The issue of war reparations to Greece is becoming more mainstream in Germany, as Reuters reports some leading SPD and Green figures cautiously suggesting that Germany should re-open the question of reparations.

One of the standard responses of German conservatives (and many Germans who would never consider themselves conservatives) is that the treaty of German re-unification, the so-called 2 + 4 treaty of 1990, forecloses the issue of Greek reparations. But I have yet to see an actual argument showing this -- generally there's just a bunch of hand-waving about how it was all settled in 1990, Greece 'accepted' this outcome back then, which now means it's irresponsible for Greece to try to reopen this can of worms. Frankly, the only convincing argument I've read is Helmut Kohl's statement that Germany caused so much suffering during World War II that any reparations sum that might be at all proportionate would bankrupt Germany for all eternity.

I've looked, but have yet to find any argument about why the 1990 treaty should affect Greece's reparations claims, except for the suggestion that since Germany only officially 'surrendered' to the four Allied powers in 1990, only these countries could legally claim reparations. But I don't really understand that reasoning, either.

Can anyone point me to something convincing? 

American Economist Asks Dying German Social Democratic Party Why They Destroyed Themselves

American economist Mark Blyth got an award from Germany's dying center-left Social Democratic Party for his writings on the failure of European austerity policies, and decided to explain to the German Social Democrats exactly how they managed kill their own political party for no reason:

I sat in my office at Brown University on December 16, 2014, an email popped into my inbox with the title “Herzlichen Glückwunsch – Sie sind der 1. Preisträger des Hans-Matthöfer-Preises für wirtschaftspublizistik.” This was the award given by the Friedrich Ebert Stiftung (FES), the research foundation closest to the German Social Democratic Party (SPD), and the Hans-Matthöfer Stiftung for the best economics publication in German in 2014. I was, to say the least, surprised.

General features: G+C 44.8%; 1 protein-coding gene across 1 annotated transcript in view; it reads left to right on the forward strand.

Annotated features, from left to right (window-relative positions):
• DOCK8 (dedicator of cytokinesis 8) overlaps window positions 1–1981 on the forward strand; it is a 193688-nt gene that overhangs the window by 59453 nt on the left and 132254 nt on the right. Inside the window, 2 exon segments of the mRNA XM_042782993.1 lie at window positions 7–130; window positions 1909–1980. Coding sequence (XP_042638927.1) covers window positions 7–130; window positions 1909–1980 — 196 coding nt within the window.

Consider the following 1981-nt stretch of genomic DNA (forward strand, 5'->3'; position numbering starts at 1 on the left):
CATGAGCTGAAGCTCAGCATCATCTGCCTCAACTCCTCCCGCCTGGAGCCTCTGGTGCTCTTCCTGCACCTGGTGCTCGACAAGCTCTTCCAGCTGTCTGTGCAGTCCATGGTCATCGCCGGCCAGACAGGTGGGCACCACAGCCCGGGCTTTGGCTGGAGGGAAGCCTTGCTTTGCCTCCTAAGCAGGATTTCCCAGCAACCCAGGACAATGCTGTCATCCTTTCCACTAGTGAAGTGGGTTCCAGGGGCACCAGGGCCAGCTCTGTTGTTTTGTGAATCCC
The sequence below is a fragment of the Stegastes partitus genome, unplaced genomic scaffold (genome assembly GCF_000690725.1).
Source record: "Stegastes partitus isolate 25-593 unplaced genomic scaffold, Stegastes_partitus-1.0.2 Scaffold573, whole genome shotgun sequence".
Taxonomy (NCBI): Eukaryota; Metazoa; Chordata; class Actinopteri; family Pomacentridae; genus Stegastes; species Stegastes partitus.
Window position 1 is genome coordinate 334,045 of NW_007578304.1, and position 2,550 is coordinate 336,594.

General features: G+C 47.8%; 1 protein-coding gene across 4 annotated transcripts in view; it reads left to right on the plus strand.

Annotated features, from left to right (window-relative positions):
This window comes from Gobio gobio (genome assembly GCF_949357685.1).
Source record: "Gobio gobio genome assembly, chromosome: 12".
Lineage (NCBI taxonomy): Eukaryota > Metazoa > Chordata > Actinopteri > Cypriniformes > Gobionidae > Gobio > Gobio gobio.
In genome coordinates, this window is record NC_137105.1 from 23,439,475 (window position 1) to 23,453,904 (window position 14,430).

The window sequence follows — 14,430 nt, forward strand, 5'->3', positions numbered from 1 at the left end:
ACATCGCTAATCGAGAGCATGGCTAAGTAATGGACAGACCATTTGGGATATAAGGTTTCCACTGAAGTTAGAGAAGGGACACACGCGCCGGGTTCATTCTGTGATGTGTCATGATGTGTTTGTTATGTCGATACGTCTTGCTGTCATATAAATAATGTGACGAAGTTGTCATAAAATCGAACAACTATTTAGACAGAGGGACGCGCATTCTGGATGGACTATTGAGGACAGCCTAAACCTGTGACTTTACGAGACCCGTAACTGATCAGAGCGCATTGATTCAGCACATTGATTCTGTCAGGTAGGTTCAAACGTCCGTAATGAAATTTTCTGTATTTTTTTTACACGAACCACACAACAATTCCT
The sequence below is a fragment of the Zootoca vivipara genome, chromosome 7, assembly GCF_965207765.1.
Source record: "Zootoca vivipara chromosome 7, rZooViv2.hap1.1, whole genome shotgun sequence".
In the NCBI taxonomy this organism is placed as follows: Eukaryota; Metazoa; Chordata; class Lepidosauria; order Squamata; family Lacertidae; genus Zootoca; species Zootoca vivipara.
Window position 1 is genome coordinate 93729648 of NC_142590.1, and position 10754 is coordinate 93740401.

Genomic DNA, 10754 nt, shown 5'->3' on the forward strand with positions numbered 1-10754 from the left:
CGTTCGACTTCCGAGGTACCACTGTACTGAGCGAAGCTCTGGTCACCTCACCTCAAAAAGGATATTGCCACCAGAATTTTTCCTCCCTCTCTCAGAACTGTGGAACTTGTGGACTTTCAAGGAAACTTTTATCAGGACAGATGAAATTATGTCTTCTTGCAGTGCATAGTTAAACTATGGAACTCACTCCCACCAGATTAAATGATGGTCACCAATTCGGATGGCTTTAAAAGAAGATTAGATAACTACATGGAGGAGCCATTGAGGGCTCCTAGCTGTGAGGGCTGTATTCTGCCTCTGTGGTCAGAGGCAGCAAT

My 2013 Oxford University Press book, Austerity: The History of a Dangerous Idea, had recently been translated into German by the publishing arm of the FES. Indeed, I had been there a month earlier, in Berlin, to do a book launch, which was very well attended. Since then the book has been reviewed, positively, in the German press, with Suddeutsche Zeitung giving it a rather glowing review. Something odd was going on.


Consider that during the negotiations to form the current coalition with German Chancellor Angela Merkel’s Christian Democratic Union, the SPD could have made an issue out of how the policies designed to heal Europe were causing great harm, a fact acknowledged even by the International Monetary Fund by 2012. But they chose not to do so....But not speaking up when such inappropriate policies are being applied to Germany’s European partners is collectively disastrous. Indeed, what is so tragic in this crisis is how the center-left throughout Europe have not just accepted, but in many cases actively supported, policies that have done nothing but hurt their supposed core constituencies.

[Following excerpts are from the prize acceptance speech. I've put the really juicy bits in my own added italics:] There can be no doubt that the debtor countries of Europe need major reforms in taxation systems, labor markets, business regulation, and a host of other areas.